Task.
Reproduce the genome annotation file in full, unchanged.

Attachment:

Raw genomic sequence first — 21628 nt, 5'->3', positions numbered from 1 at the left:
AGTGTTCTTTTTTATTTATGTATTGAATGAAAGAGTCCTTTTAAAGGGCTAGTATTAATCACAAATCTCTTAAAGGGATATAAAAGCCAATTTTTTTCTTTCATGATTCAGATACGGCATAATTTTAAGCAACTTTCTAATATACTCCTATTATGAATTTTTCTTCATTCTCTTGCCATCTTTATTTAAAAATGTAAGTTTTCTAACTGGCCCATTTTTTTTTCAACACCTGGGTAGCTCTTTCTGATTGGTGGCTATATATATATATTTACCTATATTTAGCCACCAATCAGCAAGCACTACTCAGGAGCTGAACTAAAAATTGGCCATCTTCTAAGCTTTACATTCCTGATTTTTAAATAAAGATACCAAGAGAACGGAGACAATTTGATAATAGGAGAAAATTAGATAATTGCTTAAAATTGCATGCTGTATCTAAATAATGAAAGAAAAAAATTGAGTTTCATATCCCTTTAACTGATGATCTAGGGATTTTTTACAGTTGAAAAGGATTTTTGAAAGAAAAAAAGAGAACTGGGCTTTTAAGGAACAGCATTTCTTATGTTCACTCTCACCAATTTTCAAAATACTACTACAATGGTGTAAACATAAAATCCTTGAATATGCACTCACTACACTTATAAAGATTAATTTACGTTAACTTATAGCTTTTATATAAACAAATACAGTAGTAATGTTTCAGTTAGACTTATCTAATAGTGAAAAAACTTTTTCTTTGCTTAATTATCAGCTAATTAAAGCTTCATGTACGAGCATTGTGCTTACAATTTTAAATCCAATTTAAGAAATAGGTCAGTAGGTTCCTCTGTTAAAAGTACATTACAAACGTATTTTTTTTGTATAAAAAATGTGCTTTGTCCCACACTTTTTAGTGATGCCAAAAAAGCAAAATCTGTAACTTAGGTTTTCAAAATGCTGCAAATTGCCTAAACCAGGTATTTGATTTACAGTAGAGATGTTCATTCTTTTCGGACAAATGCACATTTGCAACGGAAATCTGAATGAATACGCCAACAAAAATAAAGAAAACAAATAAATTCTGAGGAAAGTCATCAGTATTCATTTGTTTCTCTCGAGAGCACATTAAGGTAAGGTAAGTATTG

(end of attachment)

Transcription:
Raw genomic sequence first — 21628 nt, 5'->3', positions numbered from 1 at the left:
AGTGTTCTTTTTTATTTATGTATTGAATGAAAGAGTCCTTTTAAAGGGCTAGTATTAATCACAAATCTCTTAAAGGGATATAAAAGCCAATTTTTTTCTTTCATGATTCAGATACGGCATAATTTTAAGCAACTTTCTAATATACTCCTATTATGAATTTTTCTTCATTCTCTTGCCATCTTTATTTAAAAATGTAAGTTTTCTAACTGGCCCATTTTTTTTTCAACACCTGGGTAGCTCTTTCTGATTGGTGGCTATATATATATATTTACCTATATTTAGCCACCAATCAGCAAGCACTACTCAGGAGCTGAACTAAAAATTGGCCATCTTCTAAGCTTTACATTCCTGATTTTTAAATAAAGATACCAAGAGAACGGAGACAATTTGATAATAGGAGAAAATTAGATAATTGCTTAAAATTGCATGCTGTATCTAAATAATGAAAGAAAAAAATTGAGTTTCATATCCCTTTAACTGATGATCTAGGGATTTTTTACAGTTGAAAAGGATTTTTGAAAGAAAAAAAGAGAACTGGGCTTTTAAGGAACAGCATTTCTTATGTTCACTCTCACCAATTTTCAAAATACTACTACAATGGTGTAAACATAAAATCCTTGAATATGCACTCACTACACTTATAAAGATTAATTTACGTTAACTTATAGCTTTTATATAAACAAATACAGTAGTAATGTTTCAGTTAGACTTATCTAATAGTGAAAAAACTTTTTCTTTGCTTAATTATCAGCTAATTAAAGCTTCATGTACGAGCATTGTGCTTACAATTTTAAATCCAATTTAAGAAATAGGTCAGTAGGTTCCTCTGTTAAAAGTACATTACAAACGTATTTTTTTTGTATAAAAAATGTGCTTTGTCCCACACTTTTTAGTGATGCCAAAAAAGCAAAATCTGTAACTTAGGTTTTCAAAATGCTGCAAATTGCCTAAACCAGGTATTTGATTTACAGTAGAGATGTTCATTCTTTTCGGACAAATGCACATTTGCAACGGAAATCTGAATGAATACGCCAACAAAAATAAAGAAAACAAATAAATTCTGAGGAAAGTCATCAGTATTCATTTGTTTCTCTCGAGAGCACATTAAGGTAAGGTAAGTATTG